Momma D


Thursday, June 12, 2014

There are Just Some Things You Have to Learn for Yourself

Somewhere along the way John acquired a tiny green canvas tent that was also old and a bit musty-smelling. In spite of all its 'charm', though, every once in a while the kids would get the ‘brilliant’ idea to set the tent up in the back yard so they could spend the night in it.

Now you need to keep in mind this wasn’t a pop-up tent that went together easily. This was an old-fashioned tent with poles, stakes…the whole bit. It wouldn’t be easy for them to put up and I knew without a doubt that once they got it put together it would be too hot and smelly to sleep in.

But did I tell them that? No. Every single time they asked to camp out in that raggedy little tent I told them to go ahead—but that when they were done they had to put it away and that we’d leave the back door unlocked when we went to bed in case they changed their mind.

And without fail, come bedtime, they’d opt for their beds over the tent. Well, there was a time or two they started out in the tent, but it never lasted very long and in they would come.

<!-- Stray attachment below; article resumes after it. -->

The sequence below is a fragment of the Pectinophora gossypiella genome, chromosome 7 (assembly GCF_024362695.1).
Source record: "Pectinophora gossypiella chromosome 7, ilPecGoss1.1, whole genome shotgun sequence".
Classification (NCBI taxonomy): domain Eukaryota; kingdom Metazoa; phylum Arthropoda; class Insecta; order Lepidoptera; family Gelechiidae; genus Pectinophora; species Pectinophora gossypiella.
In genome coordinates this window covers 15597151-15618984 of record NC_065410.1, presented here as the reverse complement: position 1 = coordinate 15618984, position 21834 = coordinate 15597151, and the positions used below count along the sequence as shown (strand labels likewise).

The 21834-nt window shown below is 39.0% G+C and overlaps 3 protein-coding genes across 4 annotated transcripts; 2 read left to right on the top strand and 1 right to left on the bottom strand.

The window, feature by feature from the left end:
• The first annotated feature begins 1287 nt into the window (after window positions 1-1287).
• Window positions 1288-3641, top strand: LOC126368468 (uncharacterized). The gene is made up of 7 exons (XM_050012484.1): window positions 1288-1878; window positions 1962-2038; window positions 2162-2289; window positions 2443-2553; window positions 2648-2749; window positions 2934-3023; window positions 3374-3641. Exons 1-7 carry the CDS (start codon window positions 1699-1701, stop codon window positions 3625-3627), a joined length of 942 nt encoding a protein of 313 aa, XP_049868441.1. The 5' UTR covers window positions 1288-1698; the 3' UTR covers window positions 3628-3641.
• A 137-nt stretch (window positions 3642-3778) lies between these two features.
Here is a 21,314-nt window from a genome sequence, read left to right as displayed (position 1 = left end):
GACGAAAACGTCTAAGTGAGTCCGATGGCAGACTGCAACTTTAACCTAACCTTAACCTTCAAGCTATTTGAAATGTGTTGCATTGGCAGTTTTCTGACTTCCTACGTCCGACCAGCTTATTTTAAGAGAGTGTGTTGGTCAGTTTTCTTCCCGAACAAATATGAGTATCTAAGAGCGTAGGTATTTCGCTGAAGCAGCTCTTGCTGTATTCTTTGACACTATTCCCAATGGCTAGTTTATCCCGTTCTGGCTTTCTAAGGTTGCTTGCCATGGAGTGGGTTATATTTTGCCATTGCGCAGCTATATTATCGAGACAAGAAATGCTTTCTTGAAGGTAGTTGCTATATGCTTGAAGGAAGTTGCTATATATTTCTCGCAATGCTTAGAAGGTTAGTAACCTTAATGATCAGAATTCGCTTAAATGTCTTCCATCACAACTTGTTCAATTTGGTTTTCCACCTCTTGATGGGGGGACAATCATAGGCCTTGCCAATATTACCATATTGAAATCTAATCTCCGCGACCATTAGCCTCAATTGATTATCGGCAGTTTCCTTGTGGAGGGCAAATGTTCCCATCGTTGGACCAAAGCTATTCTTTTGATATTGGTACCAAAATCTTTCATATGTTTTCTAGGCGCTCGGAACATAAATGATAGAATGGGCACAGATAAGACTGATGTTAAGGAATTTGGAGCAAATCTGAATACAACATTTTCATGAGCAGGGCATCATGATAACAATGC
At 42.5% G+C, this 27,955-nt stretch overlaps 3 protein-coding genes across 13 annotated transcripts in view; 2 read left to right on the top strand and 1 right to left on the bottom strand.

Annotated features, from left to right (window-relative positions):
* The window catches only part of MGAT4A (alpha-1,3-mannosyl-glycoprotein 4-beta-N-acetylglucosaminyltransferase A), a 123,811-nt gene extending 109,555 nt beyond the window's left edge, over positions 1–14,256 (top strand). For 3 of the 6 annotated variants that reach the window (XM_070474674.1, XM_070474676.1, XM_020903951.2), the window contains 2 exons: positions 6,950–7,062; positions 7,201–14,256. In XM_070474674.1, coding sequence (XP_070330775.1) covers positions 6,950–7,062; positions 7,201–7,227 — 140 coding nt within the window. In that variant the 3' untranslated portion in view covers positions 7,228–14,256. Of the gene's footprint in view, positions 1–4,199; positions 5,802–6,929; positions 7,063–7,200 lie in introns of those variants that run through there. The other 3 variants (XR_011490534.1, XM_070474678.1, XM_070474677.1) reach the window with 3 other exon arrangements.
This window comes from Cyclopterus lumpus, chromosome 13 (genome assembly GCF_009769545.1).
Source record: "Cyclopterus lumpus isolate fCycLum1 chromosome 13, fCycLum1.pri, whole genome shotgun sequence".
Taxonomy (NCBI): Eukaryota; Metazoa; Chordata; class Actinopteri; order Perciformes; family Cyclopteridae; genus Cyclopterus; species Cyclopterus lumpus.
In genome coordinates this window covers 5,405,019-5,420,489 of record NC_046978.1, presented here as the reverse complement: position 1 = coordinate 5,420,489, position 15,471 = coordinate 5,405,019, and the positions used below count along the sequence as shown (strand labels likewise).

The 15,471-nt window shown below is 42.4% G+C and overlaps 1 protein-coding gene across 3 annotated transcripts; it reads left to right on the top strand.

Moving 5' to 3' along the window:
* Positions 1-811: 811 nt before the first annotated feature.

Now I know what you’re thinking. You’re thinking I could have saved a lot of time and trouble by saying no to the whole tent saga after a couple of aborted missions. And you’re right, I could have. But do you know what the rest of my day would have been like?

“Why can’t we put up the tent?”

“We promise we’ll stay all night this time.”

“We will take it down…we promise!”

“Just tell us why you won’t let us.”


Over and over and over again. Why would I do that to myself when I didn’t have to? And why would I miss the opportunity to let the kids come to their own conclusions and figure things out for themselves?
Letting them repeatedly put the tent up and down:

a)      Gave them something constructive to do that required cooperation and problem-solving (Even though they did it often enough they pretty well had the process mastered.).

b)      Allowed them to make a choice or decision on their own rather than having me make it for them.